Moreover, relatively little bond funding will land in the Delta, a region that the decades have transformed from an important wetland nursery for young fish into an extremely dangerous system of fast-moving, cement-lined channels and sloughs thick with predators. Just $50 million is reserved for Delta-specific improvements. “That sounds like lots of money, but in habitat restoration projects, that will go very quickly,” Mount says. “If we don’t deal with the Delta, we cannot solve the problems [facing juvenile salmon survival].”
Proposition 1 is not the first effort to assist the ailing aquatic ecosystem of the Sacramento-San Joaquin river system. The California Federal Bay-Delta Program, or CalFed, was launched in 2000 with the Delta-oriented goals of restoring fish populations, improving water quality, improving reliability of deliveries and reducing the risk of levee breach. By 2007, CalFed, which had sent vast sums of money around the state to a variety of vaguely water-oriented programs, was widely recognized as a failure, with fish populations still on the brink and several billion dollars washed down the drain.
Meanwhile, state and federal laws already require that waterways, even with dams and diversion systems in place, be managed and protected for the benefit of native fish. The Central Valley Project Improvement Act, passed by Congress in 1992, required — and still does require — natural runs for spawning salmon in the Central Valley be restored to and maintained at twice their recent historical abundance. But the CVPIA has failed to realize this goal. Central Valley salmon runs have struggled in the past decade and even scored record low returns in 2009.
Then there is the state’s Fish and Game Code, in which Section 5937 declares that “the owner of any dam shall allow sufficient water at all times to pass over, around or through the dam, to keep in good condition any fish that may be planted or exist below the dam.” But according to a study coauthored by Moyle and published last October in the journal BioScience, 181 dams in the state are impeding the survival of native fish downstream. The authors noted that it usually takes a lawsuit to enforce fish-protecting laws.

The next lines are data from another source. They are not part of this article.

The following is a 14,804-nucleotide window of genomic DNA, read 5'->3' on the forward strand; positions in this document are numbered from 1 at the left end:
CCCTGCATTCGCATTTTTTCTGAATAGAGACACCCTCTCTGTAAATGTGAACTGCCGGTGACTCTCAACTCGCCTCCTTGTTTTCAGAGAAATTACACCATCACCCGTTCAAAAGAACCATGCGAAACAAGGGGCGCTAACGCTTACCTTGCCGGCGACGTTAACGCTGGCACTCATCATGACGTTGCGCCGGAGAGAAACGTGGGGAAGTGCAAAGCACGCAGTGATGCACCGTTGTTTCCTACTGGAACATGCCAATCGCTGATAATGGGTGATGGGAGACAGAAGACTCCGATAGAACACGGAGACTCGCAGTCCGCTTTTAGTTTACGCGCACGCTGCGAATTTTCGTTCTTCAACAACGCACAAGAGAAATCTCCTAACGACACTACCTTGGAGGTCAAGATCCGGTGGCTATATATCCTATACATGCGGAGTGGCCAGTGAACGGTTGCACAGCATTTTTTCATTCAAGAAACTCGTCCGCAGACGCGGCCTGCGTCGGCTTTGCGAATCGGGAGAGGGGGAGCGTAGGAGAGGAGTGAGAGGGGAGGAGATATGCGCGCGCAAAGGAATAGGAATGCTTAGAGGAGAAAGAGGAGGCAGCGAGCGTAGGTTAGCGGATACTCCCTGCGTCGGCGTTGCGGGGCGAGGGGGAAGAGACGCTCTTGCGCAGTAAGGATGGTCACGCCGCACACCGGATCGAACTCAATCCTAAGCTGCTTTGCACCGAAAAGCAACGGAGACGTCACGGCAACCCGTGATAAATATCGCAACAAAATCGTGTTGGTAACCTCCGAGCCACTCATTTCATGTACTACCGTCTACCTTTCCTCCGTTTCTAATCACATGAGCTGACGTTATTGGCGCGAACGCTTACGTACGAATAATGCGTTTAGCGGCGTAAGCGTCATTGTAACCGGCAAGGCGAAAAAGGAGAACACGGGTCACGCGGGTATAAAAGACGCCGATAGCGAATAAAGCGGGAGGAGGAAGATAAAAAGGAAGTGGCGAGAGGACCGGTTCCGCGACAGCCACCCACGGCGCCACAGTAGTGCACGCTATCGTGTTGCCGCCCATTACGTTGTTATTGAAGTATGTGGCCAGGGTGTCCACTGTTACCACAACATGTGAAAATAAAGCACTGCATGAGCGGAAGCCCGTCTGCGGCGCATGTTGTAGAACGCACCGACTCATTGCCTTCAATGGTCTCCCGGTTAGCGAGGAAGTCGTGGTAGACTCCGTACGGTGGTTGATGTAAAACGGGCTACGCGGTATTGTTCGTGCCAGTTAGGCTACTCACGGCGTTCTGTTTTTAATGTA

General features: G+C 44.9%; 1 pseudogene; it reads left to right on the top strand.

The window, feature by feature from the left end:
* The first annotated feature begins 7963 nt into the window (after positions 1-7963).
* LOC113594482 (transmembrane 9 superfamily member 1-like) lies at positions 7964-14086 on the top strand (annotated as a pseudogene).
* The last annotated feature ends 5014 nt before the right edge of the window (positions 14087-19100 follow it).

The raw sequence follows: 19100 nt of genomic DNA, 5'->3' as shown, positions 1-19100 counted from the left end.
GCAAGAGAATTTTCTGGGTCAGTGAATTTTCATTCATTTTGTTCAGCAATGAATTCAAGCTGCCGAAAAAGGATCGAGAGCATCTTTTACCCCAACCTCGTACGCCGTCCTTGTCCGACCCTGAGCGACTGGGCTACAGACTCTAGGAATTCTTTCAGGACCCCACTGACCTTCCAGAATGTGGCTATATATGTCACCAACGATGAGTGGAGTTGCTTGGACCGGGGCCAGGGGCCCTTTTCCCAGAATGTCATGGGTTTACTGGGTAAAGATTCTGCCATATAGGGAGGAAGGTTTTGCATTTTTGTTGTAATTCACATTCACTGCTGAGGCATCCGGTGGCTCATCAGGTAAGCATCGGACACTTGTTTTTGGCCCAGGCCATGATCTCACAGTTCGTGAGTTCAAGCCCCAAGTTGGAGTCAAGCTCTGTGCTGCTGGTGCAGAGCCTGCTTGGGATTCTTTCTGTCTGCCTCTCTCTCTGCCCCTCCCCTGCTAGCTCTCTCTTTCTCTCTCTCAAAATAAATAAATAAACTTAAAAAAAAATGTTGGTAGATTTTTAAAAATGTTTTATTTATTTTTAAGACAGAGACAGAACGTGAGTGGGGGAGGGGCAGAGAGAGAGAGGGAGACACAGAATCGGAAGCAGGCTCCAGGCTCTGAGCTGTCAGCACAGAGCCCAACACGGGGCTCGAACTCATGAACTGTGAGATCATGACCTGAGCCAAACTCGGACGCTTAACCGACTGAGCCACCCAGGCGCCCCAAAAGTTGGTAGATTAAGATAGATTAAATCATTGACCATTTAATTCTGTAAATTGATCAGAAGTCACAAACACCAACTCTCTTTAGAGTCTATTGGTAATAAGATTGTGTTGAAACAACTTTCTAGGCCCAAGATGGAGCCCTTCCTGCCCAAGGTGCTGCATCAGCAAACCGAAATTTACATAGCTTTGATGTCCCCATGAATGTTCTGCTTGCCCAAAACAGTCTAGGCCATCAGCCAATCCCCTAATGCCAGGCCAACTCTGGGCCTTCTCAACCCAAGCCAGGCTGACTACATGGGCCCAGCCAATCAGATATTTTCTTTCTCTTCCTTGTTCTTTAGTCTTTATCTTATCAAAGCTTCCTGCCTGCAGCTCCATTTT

In light of such conspicuous failures to save the Delta and California’s fisheries, water policy analyst and author David Zetland predicts most of the funding intended for habitat restoration will be spent on feasibility studies and consulting fees. Then, funds will run out before any benefits for wetlands and fish are realized.
Anyway, California’s chief water-related challenge is that too many users are scrapping over too little water, Zetland says. Agriculture is guzzling the lion’s share of river diversions, and farmers are now overdrawing groundwater supplies. Many environmentalists believe water bankruptcy is in our future unless agricultural growth is curtailed — and the water bond, Zetland says, does not significantly change this.
“Even if we build new dams and the Delta tunnels, agriculture is using more water than the ecosystem can handle,” he says. “The water bond does not fix any fundamental water problems.”
Guy, with the Northern California Water Association, feels there is no room or time for pessimism if salmon populations are to be maintained in California’s heavily populated and water-strapped environment. Voters, he notes, have already passed the bond.
“We have to be optimistic,” he says. “That’s how we get things done.”
As part of the Salmon and Steelhead Restoration Project, workers haul rubble to the shores of the American River just downstream from the Nimbus Dam, in an effort to restore streambeds.
Andy Heape has been a California Department of Fish and Wildlife technician at the Nimbus Fish Hatchery in Gold River — where he sorts, fertilizes and counts salmon — for 15 years.
Rick Schubert is settling in to the part of bee season that didn’t exist when he opened Bee Happy Apiary with 300 hives in 1977. It’s mid-September, and at headquarters, tucked in the dusty hills off a private road in Vacaville, the faint humming of honey bees serves as background buzz to the voices of men.
Doug Thomas stops his white pickup along the elevated dirt road that carves through the acres of newly planted rice stalks in Wheatland, Calif.
In this scene, replete with a myriad of migratory birds lazily grazing in the green fields, change is soon to come. The landscape, Thomas says, will be transformed into an oasis for waterfowl and shorebirds that will find a man-made wetlands to call home on their annual migration this fall.